What Is The Effect Of International Trading On A Nation’s (Nigeria) Economy?
The external of an economy captures the international trading activities.
The effect on the economy can be determined through her balance of payment (BoP) position. The BoP has two major components i.e. current account (balance of trade) and capital & financial account.
These accounts consider visible and invisible items respectively. I will focus on the visible items since the discourse is on ‘border closure’. Just like other nations, international trade has some effects on the Nigerian economy.
From the positive angle, over time, Nigeria has been able to access the global market, increase consumption and production of varieties of commodities, accretion of foreign reserves, knowledge transfer, free movement of goods and people with little or no resistance across borders.
However, Nigeria has suffered some setbacks because it depends mainly on crude oil as the major source of revenue and this has lots of consequences for example, since 2005, the foreign direct investment inflows is not encouraging. It has been declining thanks to the neglect of other sectors such as agriculture.
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The economy is susceptible to the vagaries of external shocks from oil price fluctuations. And as such, the economy will continue to experience a downturn unless it diversifies massively from oil.
For example, the government has been subsidizing refined petroleum products because her four refineries are in comatose.
Of course, this system is not sustainable because it has been a major source of corruption or ‘drain pipe’ on government finances.
What Do You Think Will Happen To Nigeria’S Economy As The Border Closure Extends Beyond January 2020?
After the recession, the economy has been growing slowly since 2017. And since the border closure, it has experienced inflationary pressure consistently.
And this has been adduced to the recent action taken by government which has affected the supply of raw material to her domestic economy through the land borders.
Hence, an extension will affect her economy badly in the short to medium term depending on the resolutions reached and how fast they are being implemented.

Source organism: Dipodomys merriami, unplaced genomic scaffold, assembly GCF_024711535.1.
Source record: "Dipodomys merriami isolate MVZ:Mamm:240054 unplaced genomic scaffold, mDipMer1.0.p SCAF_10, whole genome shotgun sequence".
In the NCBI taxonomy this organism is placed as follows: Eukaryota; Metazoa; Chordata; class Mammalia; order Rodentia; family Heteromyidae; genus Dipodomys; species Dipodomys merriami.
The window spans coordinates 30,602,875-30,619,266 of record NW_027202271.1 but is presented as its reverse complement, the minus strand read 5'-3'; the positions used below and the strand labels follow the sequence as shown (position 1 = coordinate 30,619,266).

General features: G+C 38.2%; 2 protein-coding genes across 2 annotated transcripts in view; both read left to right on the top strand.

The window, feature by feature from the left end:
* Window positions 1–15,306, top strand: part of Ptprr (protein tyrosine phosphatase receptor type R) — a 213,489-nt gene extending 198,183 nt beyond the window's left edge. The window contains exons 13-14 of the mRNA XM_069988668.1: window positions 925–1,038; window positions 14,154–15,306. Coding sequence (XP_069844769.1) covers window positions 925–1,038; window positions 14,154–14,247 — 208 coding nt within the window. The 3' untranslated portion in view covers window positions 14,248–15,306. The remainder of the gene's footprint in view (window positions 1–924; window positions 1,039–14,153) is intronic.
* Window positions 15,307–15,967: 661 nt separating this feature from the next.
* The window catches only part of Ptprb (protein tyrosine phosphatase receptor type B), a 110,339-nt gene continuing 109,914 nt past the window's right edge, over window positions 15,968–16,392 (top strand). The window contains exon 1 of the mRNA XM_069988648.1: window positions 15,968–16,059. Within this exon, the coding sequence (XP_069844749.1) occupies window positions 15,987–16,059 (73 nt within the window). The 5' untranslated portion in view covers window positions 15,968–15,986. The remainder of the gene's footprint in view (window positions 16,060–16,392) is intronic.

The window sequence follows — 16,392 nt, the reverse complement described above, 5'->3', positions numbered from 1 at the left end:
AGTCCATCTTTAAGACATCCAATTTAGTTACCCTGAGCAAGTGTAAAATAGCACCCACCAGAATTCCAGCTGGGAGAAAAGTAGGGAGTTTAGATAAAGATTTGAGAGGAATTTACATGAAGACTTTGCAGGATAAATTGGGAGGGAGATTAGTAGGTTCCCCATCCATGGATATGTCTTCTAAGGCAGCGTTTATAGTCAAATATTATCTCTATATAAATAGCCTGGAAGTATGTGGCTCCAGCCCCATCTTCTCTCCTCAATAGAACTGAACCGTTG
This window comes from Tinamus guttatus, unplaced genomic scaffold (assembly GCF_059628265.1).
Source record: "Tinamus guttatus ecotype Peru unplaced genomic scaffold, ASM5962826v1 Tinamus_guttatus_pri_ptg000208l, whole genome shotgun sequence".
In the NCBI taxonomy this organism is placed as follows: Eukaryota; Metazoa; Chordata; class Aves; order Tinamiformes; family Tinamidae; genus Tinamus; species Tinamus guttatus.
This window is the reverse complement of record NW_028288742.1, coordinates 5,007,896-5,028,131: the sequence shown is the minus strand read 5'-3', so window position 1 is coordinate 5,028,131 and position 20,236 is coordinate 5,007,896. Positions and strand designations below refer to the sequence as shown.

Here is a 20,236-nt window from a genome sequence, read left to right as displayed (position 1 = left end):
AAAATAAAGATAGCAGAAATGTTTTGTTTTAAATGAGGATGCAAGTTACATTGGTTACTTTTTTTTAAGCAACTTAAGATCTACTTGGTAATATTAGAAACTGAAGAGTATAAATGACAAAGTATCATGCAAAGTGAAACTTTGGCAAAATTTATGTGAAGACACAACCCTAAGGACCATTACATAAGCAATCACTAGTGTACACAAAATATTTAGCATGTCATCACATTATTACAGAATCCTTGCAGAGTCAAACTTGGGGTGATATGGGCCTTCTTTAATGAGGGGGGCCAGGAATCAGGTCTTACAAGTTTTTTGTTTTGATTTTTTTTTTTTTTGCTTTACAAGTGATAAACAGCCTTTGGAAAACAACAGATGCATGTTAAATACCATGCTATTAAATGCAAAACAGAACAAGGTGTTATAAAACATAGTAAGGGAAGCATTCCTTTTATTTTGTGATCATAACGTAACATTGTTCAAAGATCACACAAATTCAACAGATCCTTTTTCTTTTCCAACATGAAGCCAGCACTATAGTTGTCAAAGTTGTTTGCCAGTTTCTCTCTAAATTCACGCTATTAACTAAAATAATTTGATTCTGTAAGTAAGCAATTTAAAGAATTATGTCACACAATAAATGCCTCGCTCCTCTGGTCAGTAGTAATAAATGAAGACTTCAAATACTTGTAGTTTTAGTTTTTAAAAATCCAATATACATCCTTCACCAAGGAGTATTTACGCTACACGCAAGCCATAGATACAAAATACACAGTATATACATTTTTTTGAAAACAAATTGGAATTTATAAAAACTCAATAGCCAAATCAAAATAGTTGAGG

And if otherwise, it may normalize as soon as the logistic problems of the supply of raw materials are resolved through another means.
It is important to know that Nigeria’s major trading partners are countries from Asia and Europe respectively.
However, countries from the ECOWAS bloc are its major partner in Africa. Data from the National Bureau of Statistics (NBS) shows that her exports to this bloc increase to 78% in third quarter (when the ban started) from 38% in the previous Quarter.
Just imagine that! While her imports fell from 60% to 18% in Q2 and Q3 respectively. For the first time, Ghana emerged as her ‘number one’ trading partner during this period of border closure, leading the likes of China and India that has been at the top for quite some time now.
And for these reasons, one may be tempted to subscribe to an extension of the closure if the neighboring countries fail to implement the agreed terms before the border is open.
As a matter of fact, the main trading logistics used are maritime (over 90%) and air. This explains Nigeria’s penchant for trading with countries from other continents instead of Africa (neighbouring countries).
Is Nigeria Violating Any International Trade Law (Such As ECOWAS) By Closing Its Border?
No, Nigeria has not violated any international protocol by closing her borders. The reasons given are within the ECOWAS Protocol on free movement of goods and people. Nigeria’s borders are so porous that the rate of cross border crimes has been on the increase and as well as smuggling of goods and small and assorted ammunitions into the country.